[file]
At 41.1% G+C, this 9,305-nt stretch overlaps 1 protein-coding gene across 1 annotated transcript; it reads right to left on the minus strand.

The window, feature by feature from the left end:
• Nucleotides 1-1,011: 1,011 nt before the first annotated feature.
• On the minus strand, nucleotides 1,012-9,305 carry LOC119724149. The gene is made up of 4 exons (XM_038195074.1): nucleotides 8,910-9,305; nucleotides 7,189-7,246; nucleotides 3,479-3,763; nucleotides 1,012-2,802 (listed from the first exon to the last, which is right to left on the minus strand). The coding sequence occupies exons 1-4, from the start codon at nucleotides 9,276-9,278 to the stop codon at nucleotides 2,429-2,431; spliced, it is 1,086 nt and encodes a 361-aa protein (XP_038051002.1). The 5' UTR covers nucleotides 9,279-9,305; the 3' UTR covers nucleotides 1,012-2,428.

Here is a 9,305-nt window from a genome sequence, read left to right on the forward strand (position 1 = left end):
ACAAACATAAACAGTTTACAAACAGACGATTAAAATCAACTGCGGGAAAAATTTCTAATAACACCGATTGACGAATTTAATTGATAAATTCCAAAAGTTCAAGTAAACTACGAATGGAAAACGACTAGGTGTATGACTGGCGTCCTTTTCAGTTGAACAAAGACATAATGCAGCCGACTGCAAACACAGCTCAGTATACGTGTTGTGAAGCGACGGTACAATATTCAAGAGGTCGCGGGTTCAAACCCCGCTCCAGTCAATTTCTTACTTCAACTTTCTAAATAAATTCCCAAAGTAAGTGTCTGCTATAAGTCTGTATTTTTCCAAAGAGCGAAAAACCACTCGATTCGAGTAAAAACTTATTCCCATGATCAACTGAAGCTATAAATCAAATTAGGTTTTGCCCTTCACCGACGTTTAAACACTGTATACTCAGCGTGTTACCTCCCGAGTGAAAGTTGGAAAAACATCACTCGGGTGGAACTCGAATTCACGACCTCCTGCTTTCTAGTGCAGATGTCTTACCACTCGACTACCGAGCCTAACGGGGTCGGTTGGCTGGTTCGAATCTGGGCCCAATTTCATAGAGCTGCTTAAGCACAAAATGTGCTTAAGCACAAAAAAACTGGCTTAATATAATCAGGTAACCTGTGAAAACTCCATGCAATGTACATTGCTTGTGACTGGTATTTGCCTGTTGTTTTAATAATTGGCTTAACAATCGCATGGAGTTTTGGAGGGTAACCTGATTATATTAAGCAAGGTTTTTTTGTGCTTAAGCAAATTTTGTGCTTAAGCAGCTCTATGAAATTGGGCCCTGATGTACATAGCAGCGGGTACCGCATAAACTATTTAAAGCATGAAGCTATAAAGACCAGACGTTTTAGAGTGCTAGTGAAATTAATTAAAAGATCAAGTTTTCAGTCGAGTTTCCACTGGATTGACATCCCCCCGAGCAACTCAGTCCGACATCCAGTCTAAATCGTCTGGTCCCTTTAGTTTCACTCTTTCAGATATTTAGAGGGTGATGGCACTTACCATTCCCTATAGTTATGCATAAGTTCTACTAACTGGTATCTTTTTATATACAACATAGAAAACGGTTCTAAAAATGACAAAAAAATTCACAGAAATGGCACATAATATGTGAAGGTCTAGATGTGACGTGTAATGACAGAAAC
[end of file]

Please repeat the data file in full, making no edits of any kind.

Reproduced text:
At 41.1% G+C, this 9,305-nt stretch overlaps 1 protein-coding gene across 1 annotated transcript; it reads right to left on the minus strand.

The window, feature by feature from the left end:
• Nucleotides 1-1,011: 1,011 nt before the first annotated feature.
• On the minus strand, nucleotides 1,012-9,305 carry LOC119724149. The gene is made up of 4 exons (XM_038195074.1): nucleotides 8,910-9,305; nucleotides 7,189-7,246; nucleotides 3,479-3,763; nucleotides 1,012-2,802 (listed from the first exon to the last, which is right to left on the minus strand). The coding sequence occupies exons 1-4, from the start codon at nucleotides 9,276-9,278 to the stop codon at nucleotides 2,429-2,431; spliced, it is 1,086 nt and encodes a 361-aa protein (XP_038051002.1). The 5' UTR covers nucleotides 9,279-9,305; the 3' UTR covers nucleotides 1,012-2,428.

Here is a 9,305-nt window from a genome sequence, read left to right on the forward strand (position 1 = left end):
ACAAACATAAACAGTTTACAAACAGACGATTAAAATCAACTGCGGGAAAAATTTCTAATAACACCGATTGACGAATTTAATTGATAAATTCCAAAAGTTCAAGTAAACTACGAATGGAAAACGACTAGGTGTATGACTGGCGTCCTTTTCAGTTGAACAAAGACATAATGCAGCCGACTGCAAACACAGCTCAGTATACGTGTTGTGAAGCGACGGTACAATATTCAAGAGGTCGCGGGTTCAAACCCCGCTCCAGTCAATTTCTTACTTCAACTTTCTAAATAAATTCCCAAAGTAAGTGTCTGCTATAAGTCTGTATTTTTCCAAAGAGCGAAAAACCACTCGATTCGAGTAAAAACTTATTCCCATGATCAACTGAAGCTATAAATCAAATTAGGTTTTGCCCTTCACCGACGTTTAAACACTGTATACTCAGCGTGTTACCTCCCGAGTGAAAGTTGGAAAAACATCACTCGGGTGGAACTCGAATTCACGACCTCCTGCTTTCTAGTGCAGATGTCTTACCACTCGACTACCGAGCCTAACGGGGTCGGTTGGCTGGTTCGAATCTGGGCCCAATTTCATAGAGCTGCTTAAGCACAAAATGTGCTTAAGCACAAAAAAACTGGCTTAATATAATCAGGTAACCTGTGAAAACTCCATGCAATGTACATTGCTTGTGACTGGTATTTGCCTGTTGTTTTAATAATTGGCTTAACAATCGCATGGAGTTTTGGAGGGTAACCTGATTATATTAAGCAAGGTTTTTTTGTGCTTAAGCAAATTTTGTGCTTAAGCAGCTCTATGAAATTGGGCCCTGATGTACATAGCAGCGGGTACCGCATAAACTATTTAAAGCATGAAGCTATAAAGACCAGACGTTTTAGAGTGCTAGTGAAATTAATTAAAAGATCAAGTTTTCAGTCGAGTTTCCACTGGATTGACATCCCCCCGAGCAACTCAGTCCGACATCCAGTCTAAATCGTCTGGTCCCTTTAGTTTCACTCTTTCAGATATTTAGAGGGTGATGGCACTTACCATTCCCTATAGTTATGCATAAGTTCTACTAACTGGTATCTTTTTATATACAACATAGAAAACGGTTCTAAAAATGACAAAAAAATTCACAGAAATGGCACATAATATGTGAAGGTCTAGATGTGACGTGTAATGACAGAAAC